Theological reading he is very fond of Civil Government and
has found the biographies of great men especially helpful.
He belongs to the Masons and is Chaplain of the N. C. Grand
Lodge. He is also a member of the K. P.'s and the Good
Samaritans, in which he is Grand Chief. He owns an at-
tractive home at Wilmington. He believes that the best in-
terests of the race are to be promoted by closer contact
between the best element of the two races in order that the
which man may know from first-hand information what the
best element of the Negro Race stands for.

Frank Alston Evans

Though just now 1920) turning into his thirties, Dr.
Frank Alston Evans, a successful dentist of Asheville, has
firmly established himself in the practice of his profession
and as a citizen has taken his place in the business and social
life of the city. He is a native of the capital of the State,
having been born at Raleigh, April 4, 1890. His father,
Rev. Thomas S. Evans, a Baptist minister, was the son of
Richmond and Frances (Smith) Evans. They lived in Hali-
fax Co., at Scotland Neck.

Almost from childhood Dr. Evans has been an industri-
ous worker. At the early age of eight he was a messenger
boy at a hotel, and bellman at twelve. He attended the
Raleigh public schools, where he made the best of his op-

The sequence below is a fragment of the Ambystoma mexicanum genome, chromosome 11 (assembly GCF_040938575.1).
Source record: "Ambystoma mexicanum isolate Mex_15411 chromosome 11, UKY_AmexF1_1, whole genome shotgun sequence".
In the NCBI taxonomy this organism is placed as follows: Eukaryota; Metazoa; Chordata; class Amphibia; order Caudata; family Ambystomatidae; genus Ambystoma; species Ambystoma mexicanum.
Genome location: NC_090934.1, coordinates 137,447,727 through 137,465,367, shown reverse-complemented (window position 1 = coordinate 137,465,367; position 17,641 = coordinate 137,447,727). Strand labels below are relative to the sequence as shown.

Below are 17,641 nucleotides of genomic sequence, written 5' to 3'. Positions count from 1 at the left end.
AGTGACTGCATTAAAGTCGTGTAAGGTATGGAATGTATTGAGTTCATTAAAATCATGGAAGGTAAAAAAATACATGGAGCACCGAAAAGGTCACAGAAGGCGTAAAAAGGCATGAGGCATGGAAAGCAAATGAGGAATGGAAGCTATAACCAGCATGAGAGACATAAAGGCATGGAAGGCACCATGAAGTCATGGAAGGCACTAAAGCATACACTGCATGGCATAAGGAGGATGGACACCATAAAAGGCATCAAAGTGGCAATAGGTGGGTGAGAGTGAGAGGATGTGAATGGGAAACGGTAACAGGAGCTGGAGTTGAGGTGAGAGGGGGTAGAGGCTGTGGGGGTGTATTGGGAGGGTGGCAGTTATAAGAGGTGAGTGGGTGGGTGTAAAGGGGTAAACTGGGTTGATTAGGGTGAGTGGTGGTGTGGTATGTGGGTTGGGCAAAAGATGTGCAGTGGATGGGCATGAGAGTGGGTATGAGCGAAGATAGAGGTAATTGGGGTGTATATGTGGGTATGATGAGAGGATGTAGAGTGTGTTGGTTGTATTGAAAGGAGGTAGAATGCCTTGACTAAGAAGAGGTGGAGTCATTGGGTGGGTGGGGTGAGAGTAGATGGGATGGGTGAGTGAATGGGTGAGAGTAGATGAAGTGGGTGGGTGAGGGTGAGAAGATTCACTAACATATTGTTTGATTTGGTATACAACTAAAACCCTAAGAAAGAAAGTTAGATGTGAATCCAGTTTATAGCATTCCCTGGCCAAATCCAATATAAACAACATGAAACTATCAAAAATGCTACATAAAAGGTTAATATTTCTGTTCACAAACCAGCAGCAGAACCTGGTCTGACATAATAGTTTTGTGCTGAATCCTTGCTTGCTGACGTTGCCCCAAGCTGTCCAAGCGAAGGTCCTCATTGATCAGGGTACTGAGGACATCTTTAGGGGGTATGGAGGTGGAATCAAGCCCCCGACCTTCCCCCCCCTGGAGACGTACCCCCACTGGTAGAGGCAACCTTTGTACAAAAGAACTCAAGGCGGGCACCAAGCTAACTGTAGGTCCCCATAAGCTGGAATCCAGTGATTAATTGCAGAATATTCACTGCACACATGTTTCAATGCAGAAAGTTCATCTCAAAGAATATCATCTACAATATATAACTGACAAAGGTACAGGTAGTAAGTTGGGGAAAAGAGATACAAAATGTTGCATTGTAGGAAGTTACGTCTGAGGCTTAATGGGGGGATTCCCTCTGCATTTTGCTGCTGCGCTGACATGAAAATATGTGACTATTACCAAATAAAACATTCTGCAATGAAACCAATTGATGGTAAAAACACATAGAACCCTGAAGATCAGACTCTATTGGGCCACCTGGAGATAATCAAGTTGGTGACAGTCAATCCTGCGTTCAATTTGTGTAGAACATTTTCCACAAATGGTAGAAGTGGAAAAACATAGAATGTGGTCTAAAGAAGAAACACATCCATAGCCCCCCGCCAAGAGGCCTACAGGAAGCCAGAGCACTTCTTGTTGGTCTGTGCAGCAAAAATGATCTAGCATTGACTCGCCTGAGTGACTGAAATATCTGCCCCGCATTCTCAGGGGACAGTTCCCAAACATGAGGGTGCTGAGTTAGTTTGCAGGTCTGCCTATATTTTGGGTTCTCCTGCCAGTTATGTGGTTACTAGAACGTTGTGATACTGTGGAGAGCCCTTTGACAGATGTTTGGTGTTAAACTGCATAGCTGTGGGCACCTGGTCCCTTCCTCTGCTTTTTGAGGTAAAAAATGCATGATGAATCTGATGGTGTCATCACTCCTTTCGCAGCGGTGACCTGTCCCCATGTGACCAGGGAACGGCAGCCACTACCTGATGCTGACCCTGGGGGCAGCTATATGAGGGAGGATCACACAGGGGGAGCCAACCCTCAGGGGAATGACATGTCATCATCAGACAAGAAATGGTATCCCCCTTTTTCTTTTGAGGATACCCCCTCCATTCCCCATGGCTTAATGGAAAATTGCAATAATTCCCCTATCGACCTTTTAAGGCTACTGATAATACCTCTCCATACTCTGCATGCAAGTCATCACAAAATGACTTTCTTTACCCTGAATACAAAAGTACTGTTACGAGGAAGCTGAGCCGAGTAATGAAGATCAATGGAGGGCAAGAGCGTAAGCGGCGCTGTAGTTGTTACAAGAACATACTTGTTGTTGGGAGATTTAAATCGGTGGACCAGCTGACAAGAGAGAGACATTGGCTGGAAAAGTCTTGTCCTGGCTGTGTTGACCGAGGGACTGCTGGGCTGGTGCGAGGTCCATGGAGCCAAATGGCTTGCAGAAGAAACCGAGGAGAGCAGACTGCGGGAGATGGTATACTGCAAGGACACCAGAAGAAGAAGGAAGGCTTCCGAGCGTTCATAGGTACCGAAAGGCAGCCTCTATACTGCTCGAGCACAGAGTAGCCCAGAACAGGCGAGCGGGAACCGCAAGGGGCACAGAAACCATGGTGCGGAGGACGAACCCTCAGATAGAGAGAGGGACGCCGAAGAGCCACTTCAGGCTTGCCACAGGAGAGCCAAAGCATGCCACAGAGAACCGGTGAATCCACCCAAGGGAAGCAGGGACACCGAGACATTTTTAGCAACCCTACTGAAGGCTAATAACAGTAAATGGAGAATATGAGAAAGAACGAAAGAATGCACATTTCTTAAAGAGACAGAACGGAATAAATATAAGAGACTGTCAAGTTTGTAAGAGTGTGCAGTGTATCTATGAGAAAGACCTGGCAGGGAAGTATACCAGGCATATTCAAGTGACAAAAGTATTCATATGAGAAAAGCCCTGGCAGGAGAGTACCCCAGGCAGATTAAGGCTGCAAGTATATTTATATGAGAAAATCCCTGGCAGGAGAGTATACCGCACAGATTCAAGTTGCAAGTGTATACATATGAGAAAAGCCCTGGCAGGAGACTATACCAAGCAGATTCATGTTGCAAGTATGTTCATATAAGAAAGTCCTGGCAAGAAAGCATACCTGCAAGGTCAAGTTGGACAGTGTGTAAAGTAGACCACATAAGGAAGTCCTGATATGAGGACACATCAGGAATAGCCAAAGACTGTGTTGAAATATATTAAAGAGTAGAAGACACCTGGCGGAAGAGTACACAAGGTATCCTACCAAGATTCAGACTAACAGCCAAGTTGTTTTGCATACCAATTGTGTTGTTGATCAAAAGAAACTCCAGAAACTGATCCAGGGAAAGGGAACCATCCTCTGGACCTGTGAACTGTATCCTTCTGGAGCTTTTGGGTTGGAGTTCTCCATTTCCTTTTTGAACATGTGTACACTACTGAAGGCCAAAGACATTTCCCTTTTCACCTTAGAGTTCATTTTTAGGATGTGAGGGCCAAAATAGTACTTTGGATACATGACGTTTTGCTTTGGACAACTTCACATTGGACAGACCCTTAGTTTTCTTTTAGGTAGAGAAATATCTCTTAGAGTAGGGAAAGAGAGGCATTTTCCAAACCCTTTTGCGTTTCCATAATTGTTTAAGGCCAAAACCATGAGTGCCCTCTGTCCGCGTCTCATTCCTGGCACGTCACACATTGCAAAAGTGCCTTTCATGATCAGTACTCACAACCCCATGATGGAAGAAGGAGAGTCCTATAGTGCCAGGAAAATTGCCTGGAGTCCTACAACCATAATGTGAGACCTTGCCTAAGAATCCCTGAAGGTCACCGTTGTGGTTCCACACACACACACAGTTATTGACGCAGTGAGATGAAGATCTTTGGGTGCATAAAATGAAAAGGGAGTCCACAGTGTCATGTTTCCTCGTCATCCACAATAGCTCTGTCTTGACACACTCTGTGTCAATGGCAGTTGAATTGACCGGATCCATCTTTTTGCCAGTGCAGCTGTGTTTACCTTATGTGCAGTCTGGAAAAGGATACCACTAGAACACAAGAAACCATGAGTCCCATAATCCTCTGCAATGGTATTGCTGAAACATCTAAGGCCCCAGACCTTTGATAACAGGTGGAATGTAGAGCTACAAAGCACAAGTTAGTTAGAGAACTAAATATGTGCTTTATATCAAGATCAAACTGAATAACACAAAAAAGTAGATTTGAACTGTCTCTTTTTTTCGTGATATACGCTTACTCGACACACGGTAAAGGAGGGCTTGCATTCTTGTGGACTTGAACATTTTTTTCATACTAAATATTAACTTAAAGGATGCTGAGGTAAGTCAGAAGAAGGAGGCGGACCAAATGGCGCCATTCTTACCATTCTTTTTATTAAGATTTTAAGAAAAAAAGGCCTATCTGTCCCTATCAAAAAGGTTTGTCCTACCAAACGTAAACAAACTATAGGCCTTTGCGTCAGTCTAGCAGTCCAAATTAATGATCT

portunities. He early showed aptness for mechanics and
worked a while at the electrical and plumbing trade. At the
age of seventeen he was able to take a place as chief engi-
neer, which he held for three years.

When ready for college, he entered Shaw University
and studied there for four years, 1906-1910. In 1910 he
went North and worked in various cities. In this way he
earned the money to begin his dental course at Meharry in
1911. By returning each vacation he was able to complete
the course in 1915 without a break. Some of his vacation
work was in the Pullman service, which took him to every
part of the U. S., as well as into Canada and Mexico, and
added much to his knowledge of men and places and proved
in every way a valuable experience.

In 1916 he began practicing in Asheville, where he has
since resided. On Oct. 14 of the same year he was married
to Alethia J. Brooks, a daughter of Alexander and Lethia
Brooks, of Columbia, S. C. They have two children:
Frank A.. Jr., and Frederick Thomas Evans.

Dr. Evans was active in college athletics while he was
in school. He is a member of the Baptist Church and is